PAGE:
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of the muslim brotherhood and other islamists rallied behind mohamed morsi. nbc's jim maceda is in cairo with the latest on that. >> hi, craig. supporters really needed a massive turnout today at their rally to stem the momentum of the opposition, which has seen hundreds of thousands of real mix of secular, moderate, leftist, liberal, christian and other minority egyptians who have been filling up tahrir square over the past week and which tonight, by the way, continues its ten-city occupation of the square. today in the end belonged to morsi supporters. their show of support was big, at least in the tens of thousands, perhaps 100,000 or more outside cairo university and it really had the feel of a political rally. there were people waving flags, carrying banners and chanting pro-morsi sloegers. there were some clashes reported, not in cairo, but in the north in alexandria between pro and anti-morsi groups. overall, however, the day was peaceful. that's because the muslim brotherhood is much more focused on politics than on protests. it wants to see as quickly as possible the ratificatio
against the new constitution. morsi has set a december 15th date for a vote on the document. joining me is joel rubin, director of policy and government. good to see you again. we're going to begin with egypt. one of your area's of expertise. is there anything in the new constitution that should concern the u.s.? >> well, the united states has major interests with e egypt. the security is a corner stone with our relationship with the arab world. we have to worry about the evolution of their democracy right now. they are in the middle of a difficult transition process after decades of dictatorship. and this constitutional process has had ups and downs. of course, many of our allies are in midst of democratic process sees that are also difficult. so it's not satisfying everybody. it's not satisfying the liberals and the secular groups that we have worked with and know very well. certainly the military will have concerns as well but there's civilian oversight. so it's a mixed bag. >> so the question that has to be asked, does this mean we should overlook potential human rights abuses and v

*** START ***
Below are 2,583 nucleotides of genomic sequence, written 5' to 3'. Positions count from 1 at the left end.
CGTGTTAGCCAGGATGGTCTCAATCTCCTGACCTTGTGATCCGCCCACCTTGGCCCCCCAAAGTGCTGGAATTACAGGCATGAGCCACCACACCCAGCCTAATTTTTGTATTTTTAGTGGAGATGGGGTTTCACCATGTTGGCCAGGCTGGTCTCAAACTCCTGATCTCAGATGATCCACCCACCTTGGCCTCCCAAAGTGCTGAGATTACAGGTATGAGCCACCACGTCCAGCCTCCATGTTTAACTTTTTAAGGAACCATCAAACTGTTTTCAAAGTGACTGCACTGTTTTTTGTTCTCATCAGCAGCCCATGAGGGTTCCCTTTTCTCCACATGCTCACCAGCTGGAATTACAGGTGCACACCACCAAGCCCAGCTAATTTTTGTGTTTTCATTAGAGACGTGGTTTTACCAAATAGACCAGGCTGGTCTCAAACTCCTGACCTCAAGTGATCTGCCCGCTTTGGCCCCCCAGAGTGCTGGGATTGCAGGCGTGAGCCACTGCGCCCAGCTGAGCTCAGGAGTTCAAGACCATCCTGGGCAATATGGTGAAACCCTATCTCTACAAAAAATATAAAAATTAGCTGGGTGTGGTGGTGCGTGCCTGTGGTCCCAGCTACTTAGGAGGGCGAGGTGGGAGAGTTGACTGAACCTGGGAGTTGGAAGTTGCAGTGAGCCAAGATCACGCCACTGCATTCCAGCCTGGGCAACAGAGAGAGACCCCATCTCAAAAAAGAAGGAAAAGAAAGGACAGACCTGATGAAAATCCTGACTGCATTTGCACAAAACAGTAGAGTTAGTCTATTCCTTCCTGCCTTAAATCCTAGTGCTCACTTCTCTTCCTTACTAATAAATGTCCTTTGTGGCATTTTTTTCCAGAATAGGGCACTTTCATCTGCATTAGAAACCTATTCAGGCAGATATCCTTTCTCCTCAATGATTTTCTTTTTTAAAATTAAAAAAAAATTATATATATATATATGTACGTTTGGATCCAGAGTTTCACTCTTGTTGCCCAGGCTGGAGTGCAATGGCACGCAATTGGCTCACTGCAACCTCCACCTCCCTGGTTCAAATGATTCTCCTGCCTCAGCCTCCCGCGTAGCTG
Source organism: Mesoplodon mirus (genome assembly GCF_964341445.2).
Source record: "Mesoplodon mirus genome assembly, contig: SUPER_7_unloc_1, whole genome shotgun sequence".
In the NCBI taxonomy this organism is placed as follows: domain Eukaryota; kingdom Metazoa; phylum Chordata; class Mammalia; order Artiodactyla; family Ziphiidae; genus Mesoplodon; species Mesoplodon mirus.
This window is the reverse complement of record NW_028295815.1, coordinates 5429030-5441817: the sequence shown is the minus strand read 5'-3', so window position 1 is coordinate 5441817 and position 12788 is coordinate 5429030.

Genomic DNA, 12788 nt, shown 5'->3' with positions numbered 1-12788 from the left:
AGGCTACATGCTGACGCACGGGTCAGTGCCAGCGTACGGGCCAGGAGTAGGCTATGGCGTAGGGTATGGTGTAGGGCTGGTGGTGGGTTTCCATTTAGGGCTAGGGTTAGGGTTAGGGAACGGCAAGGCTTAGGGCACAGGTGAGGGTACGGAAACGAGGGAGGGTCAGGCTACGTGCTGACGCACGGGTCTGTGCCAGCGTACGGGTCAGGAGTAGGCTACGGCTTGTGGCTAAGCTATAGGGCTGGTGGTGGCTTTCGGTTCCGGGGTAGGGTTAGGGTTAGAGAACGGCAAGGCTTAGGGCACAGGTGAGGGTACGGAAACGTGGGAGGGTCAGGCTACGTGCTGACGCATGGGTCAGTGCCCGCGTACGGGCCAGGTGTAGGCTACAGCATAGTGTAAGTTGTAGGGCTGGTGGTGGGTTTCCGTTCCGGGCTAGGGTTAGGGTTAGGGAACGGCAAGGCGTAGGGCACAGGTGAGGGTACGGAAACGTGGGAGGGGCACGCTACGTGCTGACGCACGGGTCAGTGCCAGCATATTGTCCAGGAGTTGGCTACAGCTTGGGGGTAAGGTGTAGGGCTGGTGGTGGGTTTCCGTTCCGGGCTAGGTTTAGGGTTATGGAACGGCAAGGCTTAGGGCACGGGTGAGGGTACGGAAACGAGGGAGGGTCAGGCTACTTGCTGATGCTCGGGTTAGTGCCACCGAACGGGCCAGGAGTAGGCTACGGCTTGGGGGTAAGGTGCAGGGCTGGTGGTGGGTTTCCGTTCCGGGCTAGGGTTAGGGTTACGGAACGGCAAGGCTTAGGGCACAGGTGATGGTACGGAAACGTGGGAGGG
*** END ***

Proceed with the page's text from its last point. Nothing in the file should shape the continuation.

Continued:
. i'm chris hayes. a draft of egypt's new constitution will be delivered to president mohamed morsi today. private first class bradley manning accused of leaking classified documents to wikileaks will return to court in fort meade maryland. right now i'm joined by richard a renberg. allen frumin who retired as parliamentarian of the u.s. senate last year. this is his first interview since then. akil amar and sterling professor of law at yale law school. and msnbc contributor, victoria defrancesco soto. great to have you all here. all right. if president obama wants to get anything done in his second term, democrats in the senate will have to overcome one major obstacle, the filibuster. since democrats took control of both chambers of congress in 2007, republicans have used the filibuster as a bludgeon against them to pass basic legislation. the senate bills that actually passed has dropped from just over 25% to a record low of 2.8% this year. the rate held steady at 10% through the clinton and bush years and then plummeted when democrats took control of congress in 2007. that is due
Search Results 0 to 2 of about 3